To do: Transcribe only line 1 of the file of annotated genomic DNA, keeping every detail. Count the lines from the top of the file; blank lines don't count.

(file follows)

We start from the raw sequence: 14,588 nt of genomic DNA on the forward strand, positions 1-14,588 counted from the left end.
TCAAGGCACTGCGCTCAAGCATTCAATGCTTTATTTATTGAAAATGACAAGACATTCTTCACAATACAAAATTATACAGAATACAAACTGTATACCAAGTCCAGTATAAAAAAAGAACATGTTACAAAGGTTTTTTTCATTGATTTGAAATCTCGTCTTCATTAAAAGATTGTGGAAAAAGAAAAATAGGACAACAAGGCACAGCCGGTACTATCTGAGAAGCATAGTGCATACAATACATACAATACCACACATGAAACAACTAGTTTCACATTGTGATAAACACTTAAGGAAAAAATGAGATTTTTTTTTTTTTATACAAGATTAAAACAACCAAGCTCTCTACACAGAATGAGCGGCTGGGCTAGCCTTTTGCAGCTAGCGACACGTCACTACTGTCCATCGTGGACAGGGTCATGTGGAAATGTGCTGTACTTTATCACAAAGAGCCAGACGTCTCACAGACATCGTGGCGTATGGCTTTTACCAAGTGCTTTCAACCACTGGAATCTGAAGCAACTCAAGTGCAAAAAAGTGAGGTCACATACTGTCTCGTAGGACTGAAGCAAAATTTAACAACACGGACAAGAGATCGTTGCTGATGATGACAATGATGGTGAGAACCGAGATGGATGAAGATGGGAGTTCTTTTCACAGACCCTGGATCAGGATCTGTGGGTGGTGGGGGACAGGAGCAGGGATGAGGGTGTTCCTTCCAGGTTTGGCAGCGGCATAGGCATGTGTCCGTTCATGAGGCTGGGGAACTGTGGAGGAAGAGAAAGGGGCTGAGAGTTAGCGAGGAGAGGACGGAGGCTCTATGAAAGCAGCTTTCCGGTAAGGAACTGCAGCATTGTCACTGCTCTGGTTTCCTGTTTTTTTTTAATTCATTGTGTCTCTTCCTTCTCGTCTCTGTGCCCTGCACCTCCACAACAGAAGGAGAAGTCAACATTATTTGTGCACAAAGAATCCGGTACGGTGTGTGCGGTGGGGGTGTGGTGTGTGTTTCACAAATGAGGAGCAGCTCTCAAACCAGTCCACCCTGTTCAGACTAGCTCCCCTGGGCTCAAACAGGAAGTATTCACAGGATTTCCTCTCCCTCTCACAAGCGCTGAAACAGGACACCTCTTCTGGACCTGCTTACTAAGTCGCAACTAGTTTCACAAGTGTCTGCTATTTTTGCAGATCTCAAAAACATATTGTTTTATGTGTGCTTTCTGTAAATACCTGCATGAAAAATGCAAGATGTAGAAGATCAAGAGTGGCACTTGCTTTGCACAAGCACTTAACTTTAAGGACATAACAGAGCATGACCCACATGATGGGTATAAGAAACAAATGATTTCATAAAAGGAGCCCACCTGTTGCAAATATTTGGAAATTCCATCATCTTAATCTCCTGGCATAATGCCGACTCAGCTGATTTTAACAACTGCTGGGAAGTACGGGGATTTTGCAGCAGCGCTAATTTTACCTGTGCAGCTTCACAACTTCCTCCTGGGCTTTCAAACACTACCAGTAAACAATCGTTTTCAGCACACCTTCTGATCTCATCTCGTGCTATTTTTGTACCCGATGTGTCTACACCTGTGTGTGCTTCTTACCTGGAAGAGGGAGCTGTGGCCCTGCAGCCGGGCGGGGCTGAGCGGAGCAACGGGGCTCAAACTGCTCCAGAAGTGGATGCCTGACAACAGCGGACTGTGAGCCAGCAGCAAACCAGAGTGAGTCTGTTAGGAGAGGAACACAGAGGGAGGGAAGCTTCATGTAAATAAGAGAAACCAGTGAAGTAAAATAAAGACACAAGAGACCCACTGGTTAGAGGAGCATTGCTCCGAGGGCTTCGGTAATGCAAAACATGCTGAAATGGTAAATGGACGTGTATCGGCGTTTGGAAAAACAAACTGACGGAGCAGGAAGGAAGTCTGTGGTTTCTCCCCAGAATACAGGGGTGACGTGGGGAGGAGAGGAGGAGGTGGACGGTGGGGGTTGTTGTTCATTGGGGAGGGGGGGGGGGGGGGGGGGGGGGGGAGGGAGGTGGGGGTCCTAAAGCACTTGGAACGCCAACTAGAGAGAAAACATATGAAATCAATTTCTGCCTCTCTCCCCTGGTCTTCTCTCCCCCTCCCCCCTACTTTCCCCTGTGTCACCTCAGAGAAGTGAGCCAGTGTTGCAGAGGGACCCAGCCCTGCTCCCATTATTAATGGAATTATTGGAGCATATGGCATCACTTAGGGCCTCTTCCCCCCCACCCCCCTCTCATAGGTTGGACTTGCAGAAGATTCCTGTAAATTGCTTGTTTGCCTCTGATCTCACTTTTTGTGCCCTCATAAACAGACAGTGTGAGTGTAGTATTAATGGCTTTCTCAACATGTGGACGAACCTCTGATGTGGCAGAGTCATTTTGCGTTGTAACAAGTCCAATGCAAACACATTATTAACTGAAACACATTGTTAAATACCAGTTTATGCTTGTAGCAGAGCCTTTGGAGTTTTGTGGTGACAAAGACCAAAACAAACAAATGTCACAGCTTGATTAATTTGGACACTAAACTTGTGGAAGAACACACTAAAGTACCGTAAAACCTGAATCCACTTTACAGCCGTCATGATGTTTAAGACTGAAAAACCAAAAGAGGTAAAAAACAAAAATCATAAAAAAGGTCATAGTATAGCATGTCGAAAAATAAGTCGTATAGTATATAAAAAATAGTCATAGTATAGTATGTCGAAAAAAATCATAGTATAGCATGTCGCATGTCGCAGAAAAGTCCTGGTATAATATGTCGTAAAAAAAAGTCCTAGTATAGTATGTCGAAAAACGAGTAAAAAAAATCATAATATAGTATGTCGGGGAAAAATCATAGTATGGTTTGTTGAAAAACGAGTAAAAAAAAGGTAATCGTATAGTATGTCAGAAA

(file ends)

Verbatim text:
We start from the raw sequence: 14,588 nt of genomic DNA on the forward strand, positions 1-14,588 counted from the left end.